June 20, 2013: Nirjala Ekadasi / Bheemsen Ekadashi, Kurma Jayanthi
June 21, 2013: Arudra Karthe
June 23, 2013: Eruvaka Pournami, Vata Savitri Vratam
June 26, 2013: Sankatahara Chaturthi
From a long time, people from various parts of the country visits Panakala Nrusimhaswamy temple that is situated on the top of Mangalagiri hill. Mangalagiri is situated on the Vijayawada-Guntur road and is just 8 kilometers on road from Vijayawada.
The Lord that is worshipped here is Lord Narayana in Narasimha Swamy incarnation. The peculiarity in the temple is that jaggery water popularly called as Panaka is given as an offering to the Lord. The jaggery water is actually poured into the mouth of the Lord and Lord Narayana shows that he has fully satisfied himself when half of the water is thrown back as a Prasadam to the devotees. While jaggery water is poured into the mouth of the Lord a gurgling sound is clearly audible as if the Lord is actually drinking it and the sound becomes shriller and shriller as and when the Lord is drinking till at last the sound stops and the balance of jaggery water is thrown out. This phenomenon happens not once in a day but once for every pilgrim who visits the temple. In addition, the spite of the fact that so much jaggery and jaggery water are thrown out, there is not a single ant that is seen near the hill. Due to this characteristic that the temple acquired the name of Panakala Nrusimhaswamy temple. If we go deep into the history, this famous shrine is recorded in the Brahma Vaivarta Purana, which is one of our ancient Puranas. Mangalagiri hill means an auspicious hill and is an important part of the Eastern Ghats. This place is one of the eight important Mahakshetras of India which was meant by the Lord to be taken as His own abode for the redemption of humanity from sin. The origin of the temple with the presiding deity known as Panakala Nrusimhaswamy is traced in Kritayuga.
According to legend that, in Tretayuga, Lord Rama could not get liberation in spite of strict observance of the Dharma and therefore he was advised to visit this temple to get Mukti. That is why this hill is also called the Totadri. In the Kritayuga, when the ocean Ksheeraodadhi was being churned by the Mandara hill, Sri Mahalakshmi came out of it. The Devas constructed a Pushkarani by bringing the waters from all the ancient and holy rivers of the land and Sri Mahalakshmi after a bath in this holy Pushkarani offered herself to Lord Narayana as his beloved consort. This Pushkarani is said to exist in Mangalagiri and hence it is even now called as Lakshmi Pushkarani. There is another temple at the foot of the hill, which traces its origin to the time of Yudhishtiira the eldest of the Panavas. In Vijayawada itself, which is eight miles from Mangalagiri, there is a hill called the Indrakila Parvata in which Arjuna is said to have done his tapascharya in order to obtain Pasupata from Lord Shiva. This hill Indrakila is said to be the scene of the Kiratarjuniya where Lord Shiva in the form of a hunter had a fight with Arjuna. Hence, there is legendary connection between Vijayawada and Mangalagiri which is very near and the five Panadava brothers. Yudhishtiira is said to be the founder of this temple and the deity here also is called Sri Lakshmi Narasimhaswamy. The Kshetrapala of this place Lord Anjaneya and it is stated that Anjaneya wanted to follow Lord Rama to Vaikunta but the Lord advised him to stay at Mangalagiri with his blessings so that he may remain for ever in the world for the Lokakalyanam. Hence, Anjaneya is said to have taken his abode at this place.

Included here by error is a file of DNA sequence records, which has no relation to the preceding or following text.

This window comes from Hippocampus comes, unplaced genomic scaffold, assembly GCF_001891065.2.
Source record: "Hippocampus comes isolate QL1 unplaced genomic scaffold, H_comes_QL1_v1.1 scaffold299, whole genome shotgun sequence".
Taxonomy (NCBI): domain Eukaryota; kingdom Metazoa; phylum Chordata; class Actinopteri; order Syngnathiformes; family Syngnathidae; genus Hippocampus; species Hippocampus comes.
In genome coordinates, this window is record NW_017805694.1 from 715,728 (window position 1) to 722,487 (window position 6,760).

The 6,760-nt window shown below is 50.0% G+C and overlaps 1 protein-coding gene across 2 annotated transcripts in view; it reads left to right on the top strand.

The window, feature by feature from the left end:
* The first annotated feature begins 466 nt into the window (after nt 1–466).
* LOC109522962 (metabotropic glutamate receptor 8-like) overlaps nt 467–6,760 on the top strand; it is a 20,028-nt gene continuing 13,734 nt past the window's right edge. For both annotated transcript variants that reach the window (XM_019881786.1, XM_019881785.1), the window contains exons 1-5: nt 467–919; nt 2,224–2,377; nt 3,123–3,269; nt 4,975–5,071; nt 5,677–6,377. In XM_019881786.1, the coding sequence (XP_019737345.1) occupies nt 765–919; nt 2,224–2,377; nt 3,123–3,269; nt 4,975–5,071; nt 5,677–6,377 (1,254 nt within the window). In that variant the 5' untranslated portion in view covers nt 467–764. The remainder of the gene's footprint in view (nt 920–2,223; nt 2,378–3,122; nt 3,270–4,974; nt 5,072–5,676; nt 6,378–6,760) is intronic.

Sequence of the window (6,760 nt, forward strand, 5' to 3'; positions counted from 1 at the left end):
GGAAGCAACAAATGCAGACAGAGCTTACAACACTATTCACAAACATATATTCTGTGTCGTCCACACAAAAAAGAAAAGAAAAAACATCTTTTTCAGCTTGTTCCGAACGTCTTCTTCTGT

Lord Chaitanya has visited the temple in the year 1312 AD and the imprints of his feet and a verse dedicated to his honour are still seen in the temple. At the foot of the hill, there is an inscription of the time of Krishnadevaraya of the Vijayanagar dynasty who had visited the temple. On the Eastern gate of the lower temple a beautiful Gopuram has been built over 170 years ago by Sri Vasireddi Venkatadri Nayudu who was famous figure in Andhra Pradesh ruling from Amaravati. The Gopuram has eleven stories with gates facing east and west and is an excellent example of solid construction with big proportions. There is also an ancient Radha belonging to temple with ornamental wood carvings depicting the scenes from the great national epics of Bharata, Bhagavata and Ramayana.
The important festivals of this temple are the Brahmotsavam which lasts for twelve days in March and the other usual festivals like the Vaikunta Ekadasi day, Sri Rama Navami, Hanuman Jayanti, Narasimha Jayanti etc., The temple with its imposing Gopuram in the South and the sacred Lord Narasimhaswamy at the top is still attracting pilgrims in large numbers. It is one of the most sacred spots in Andhra Pradesh and is noted for its sanctity as well as for its historical importance.